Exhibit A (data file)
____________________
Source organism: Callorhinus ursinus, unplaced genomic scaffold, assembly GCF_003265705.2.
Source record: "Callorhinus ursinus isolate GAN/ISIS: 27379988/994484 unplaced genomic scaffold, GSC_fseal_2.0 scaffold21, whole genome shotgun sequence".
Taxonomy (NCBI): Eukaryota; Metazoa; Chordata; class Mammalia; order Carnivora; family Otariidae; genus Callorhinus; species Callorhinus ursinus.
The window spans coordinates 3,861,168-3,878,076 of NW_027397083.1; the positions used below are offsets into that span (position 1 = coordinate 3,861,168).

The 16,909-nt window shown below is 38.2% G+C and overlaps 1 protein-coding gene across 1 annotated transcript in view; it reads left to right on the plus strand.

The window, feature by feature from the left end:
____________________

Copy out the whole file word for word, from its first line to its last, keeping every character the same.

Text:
Source organism: Callorhinus ursinus, unplaced genomic scaffold, assembly GCF_003265705.2.
Source record: "Callorhinus ursinus isolate GAN/ISIS: 27379988/994484 unplaced genomic scaffold, GSC_fseal_2.0 scaffold21, whole genome shotgun sequence".
Taxonomy (NCBI): Eukaryota; Metazoa; Chordata; class Mammalia; order Carnivora; family Otariidae; genus Callorhinus; species Callorhinus ursinus.
The window spans coordinates 3,861,168-3,878,076 of NW_027397083.1; the positions used below are offsets into that span (position 1 = coordinate 3,861,168).

The 16,909-nt window shown below is 38.2% G+C and overlaps 1 protein-coding gene across 1 annotated transcript in view; it reads left to right on the plus strand.

The window, feature by feature from the left end: